Thanksgiving is only two weeks away, and plans are being made everywhere for the nation’s most gluttonous holiday. I really don’t approach Thanksgiving from that angle, but when you consider the vast amounts of food we prepare for one single day of celebration, it isn’t hard to go overboard.
Thanksgiving is one of my favorite holiday’s and I look forward to hosting the family at our house every year. Being the host usually means that you are in charge of cooking the turkey; which is no small feat. As the centerpiece of the dinner table, nobody remembers the good turkeys, but everyone has memories of when the turkey turned out bad. Over the next two weeks I’ll give my personal tips and recipes for helping make Thanksgiving a success at your home.
First step is securing the turkey. Traditionally the two weeks before Thanksgiving, supermarkets will put the birds on sale as a loss leader to get people into the stores. Watch the supermarket fliers carefully for who has the best value, although competition is fierce and most stores will only be within a few cents of each other.
What kind of turkey should I buy? While supermarket turkeys may be your best value, they are often not the most tastiest. The modern supermarket turkey has been bred to have abnormally large breast sections at the expense of dark meat sections. White meat lovers may rejoice but your best flavor almost always comes from the richer dark meat portions. For a different type of bird, many natural and bulk food stores, like The Planted Seed in Wausau offer organic free range turkeys. These birds, raised in open pens grow slower and are have more developed and muscular leg and thigh sections.
How big of turkey do I need to feed all my guests? If you enjoy Thanksgiving leftovers, the general rule of thumb is to buy 1.5 pounds of turkey for each guest. This handy chart will help you estimate weight ranges for your turkey:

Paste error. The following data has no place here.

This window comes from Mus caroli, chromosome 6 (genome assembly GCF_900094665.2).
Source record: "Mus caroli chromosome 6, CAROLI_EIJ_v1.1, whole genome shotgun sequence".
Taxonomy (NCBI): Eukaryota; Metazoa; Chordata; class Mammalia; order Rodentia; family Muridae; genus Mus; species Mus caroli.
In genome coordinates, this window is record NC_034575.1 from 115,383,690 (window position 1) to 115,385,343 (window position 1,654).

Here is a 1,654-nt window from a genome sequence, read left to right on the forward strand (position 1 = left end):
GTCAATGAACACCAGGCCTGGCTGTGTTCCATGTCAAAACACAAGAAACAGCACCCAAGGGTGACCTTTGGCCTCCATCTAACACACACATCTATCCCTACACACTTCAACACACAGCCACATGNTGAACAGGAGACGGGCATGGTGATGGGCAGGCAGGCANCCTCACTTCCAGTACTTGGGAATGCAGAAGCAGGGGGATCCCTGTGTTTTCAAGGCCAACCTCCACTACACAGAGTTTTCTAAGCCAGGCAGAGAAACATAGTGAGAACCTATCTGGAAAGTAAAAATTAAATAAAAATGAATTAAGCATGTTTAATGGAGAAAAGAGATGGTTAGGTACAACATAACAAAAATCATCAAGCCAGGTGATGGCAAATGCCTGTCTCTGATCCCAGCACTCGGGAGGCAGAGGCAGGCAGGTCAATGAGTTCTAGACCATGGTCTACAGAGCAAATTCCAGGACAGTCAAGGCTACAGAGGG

- 8 Guests : 12 – 14 pound turkey
- 10 Guests : 15 – 16 pound turkey
- 12 Guests : 16 – 18 pound turkey
- 14 Guests : 21 -22 pound turkey
- 16 Guests : 24 pound turkey
The larger birds may be more difficult to come by. If you have the oven space, an option may be to cook two smaller birds. One family I know utilizes a pair of Nesco roaster ovens to cook two turkeys for the 18 guests that fill their house, leaving the oven open for the wide variety of side dishes.
How soon should I buy a turkey? Frozen turkeys require at least 3-5 days to defrost in the refrigerator. A larger bird may take up to a week. I usually take my 14 pound turkey out of the freezer on Sunday and still find some frozen parts in the center on Thanksgiving day. While defrosting in the refrigerator is the safest method to thaw the bird, you can quickly defrost the turkey in a cold water bath.
How do I quickly defrost a turkey? The cold water bath will thaw a frozen turkey in as little at 6-8 hours. It requires a large basin, tub or container large enough to hold the turkey and water. A large cooler or ice chest works great for thawing turkeys. Place the turkey in the water and fill with water no warmer than 40 degrees. Monitor the thawing process and replace the water when it rises above 40 degrees. If you live in a colder climate, you can leave the turkey and container outside or in the garage to keep it cool during the defrosting process. Thoroughly clean the container with soap and hot water afterwards to eliminate any bacteria.
Coming up next Wednesday, some great turkey recipes that will astound your guests and make you look like a master chef.